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Ticket to nowhere: don't get ticked off with ticket fraud this summer

Action Fraud, the national reporting centre for fraud and cybercrime, is warning the public to be careful when buying tickets for some of the summer's biggest events. 

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Action Fraud, the national reporting centre for fraud and cybercrime, is warning the public to be careful when buying tickets for a range of sport, music and comedy events, as new figures reveal over £6.7 million was lost to ticket fraud in 2022.

The national awareness campaign, launched today (Monday 10 April 2023), comes after Action Fraud received 7,088 reports of ticket fraud in 2022, as the UK enjoyed the first full summer free of Covid-19 restrictions.

One of the worst-impacted months was July 2022, with 747 reported cases of fraud resulting in £957,887.23 of losses – an average of £1,282 per victim. The worst affected area for ticket fraud was London, with a recorded 1,887 cases in 2022, followed by Greater Manchester with 383 reports and West Midlands with 341.

Action Fraud is working with the Society of Ticket Agents and Retailers (STAR) to promote the safe and secure purchasing of tickets to summer events, and advises the public follow the appropriate precautionary measures.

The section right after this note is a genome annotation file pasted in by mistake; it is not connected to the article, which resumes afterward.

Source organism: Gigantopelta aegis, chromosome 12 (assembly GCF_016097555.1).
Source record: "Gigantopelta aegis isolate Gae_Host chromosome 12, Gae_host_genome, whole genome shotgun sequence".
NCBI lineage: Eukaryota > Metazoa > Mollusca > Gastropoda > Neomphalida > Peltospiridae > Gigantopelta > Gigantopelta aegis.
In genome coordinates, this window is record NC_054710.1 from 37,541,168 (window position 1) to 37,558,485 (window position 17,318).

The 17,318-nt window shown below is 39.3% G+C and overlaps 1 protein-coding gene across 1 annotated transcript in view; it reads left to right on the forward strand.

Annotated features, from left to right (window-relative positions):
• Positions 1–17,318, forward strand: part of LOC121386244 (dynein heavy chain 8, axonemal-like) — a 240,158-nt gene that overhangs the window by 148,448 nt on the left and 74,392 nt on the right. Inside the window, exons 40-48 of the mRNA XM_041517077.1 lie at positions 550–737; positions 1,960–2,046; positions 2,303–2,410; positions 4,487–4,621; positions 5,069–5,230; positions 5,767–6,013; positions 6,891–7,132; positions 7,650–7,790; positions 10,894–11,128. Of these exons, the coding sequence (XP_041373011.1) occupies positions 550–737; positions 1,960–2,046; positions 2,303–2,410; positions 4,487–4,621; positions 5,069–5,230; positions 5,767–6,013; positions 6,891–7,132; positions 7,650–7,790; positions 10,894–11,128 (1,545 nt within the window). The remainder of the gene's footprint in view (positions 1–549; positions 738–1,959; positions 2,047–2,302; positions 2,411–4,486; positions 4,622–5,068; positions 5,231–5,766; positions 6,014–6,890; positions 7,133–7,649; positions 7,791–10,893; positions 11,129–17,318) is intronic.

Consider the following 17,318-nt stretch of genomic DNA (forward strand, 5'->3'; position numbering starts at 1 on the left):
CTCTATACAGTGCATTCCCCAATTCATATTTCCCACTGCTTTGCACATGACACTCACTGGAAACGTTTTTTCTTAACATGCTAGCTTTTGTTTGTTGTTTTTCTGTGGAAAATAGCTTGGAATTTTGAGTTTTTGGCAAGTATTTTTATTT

How to protect yourself from ticket fraud:

  • Only buy tickets from the venue's box office, official promoter or agent, or a well-known ticketing website.
  • Avoid paying for tickets by bank transfer, especially if buying from someone unknown. Credit card or payment services such as PayPal give you a better chance of recovering the money if you become a victim of fraud.
  • The password you use for your email account, as well as any other accounts you use to purchase tickets, should be different from all your other passwords. Use three random words to create a strong and memorable password, and enable 2-step verification (2SV).
  • Be wary of unsolicited emails, texts or adverts offering unbelievably good deals on tickets.
  • Is the vendor a member of STAR? If they are, the company has signed up to their strict governing standards. STAR also offers an approved Alternative Dispute Resolution service to help customers with outstanding complains. For more information visit

Criminals often use social media or scam emails to tempt potential victims into parting with personal information or money. These messages look real, but instead divert to malicious websites which can infect your computer with malware.

The message may appear genuine and from a company or individual that you recognise but do not usually receive communications from. If you feel at all suspicious, report the email to the Suspicious Email Reporting Service (SERS) at Your report will help us protect many more people from falling victim.

Action Fraud also advises that the public follow the Take Five to Stop Fraud campaign advice to keep themselves safe from fraud:

  • Stop: taking a moment to stop and think before parting with your money or information could keep you safe.
  • Challenge: could it be fake? It's ok to reject, refuse or ignore any requests. Only criminals will try to rush or panic you.
  • Protect: if you think you've been a victim of fraud, contact your bank immediately and report it to Action Fraud online at or by calling 0300 123 2040.

For more advice on how to stay secure online, please visit

If you have fallen victim to ticket fraud or any other scam, please report to Action Fraud at or by calling 0300 123 2040. In Scotland, you can report to Police Scotland on 101.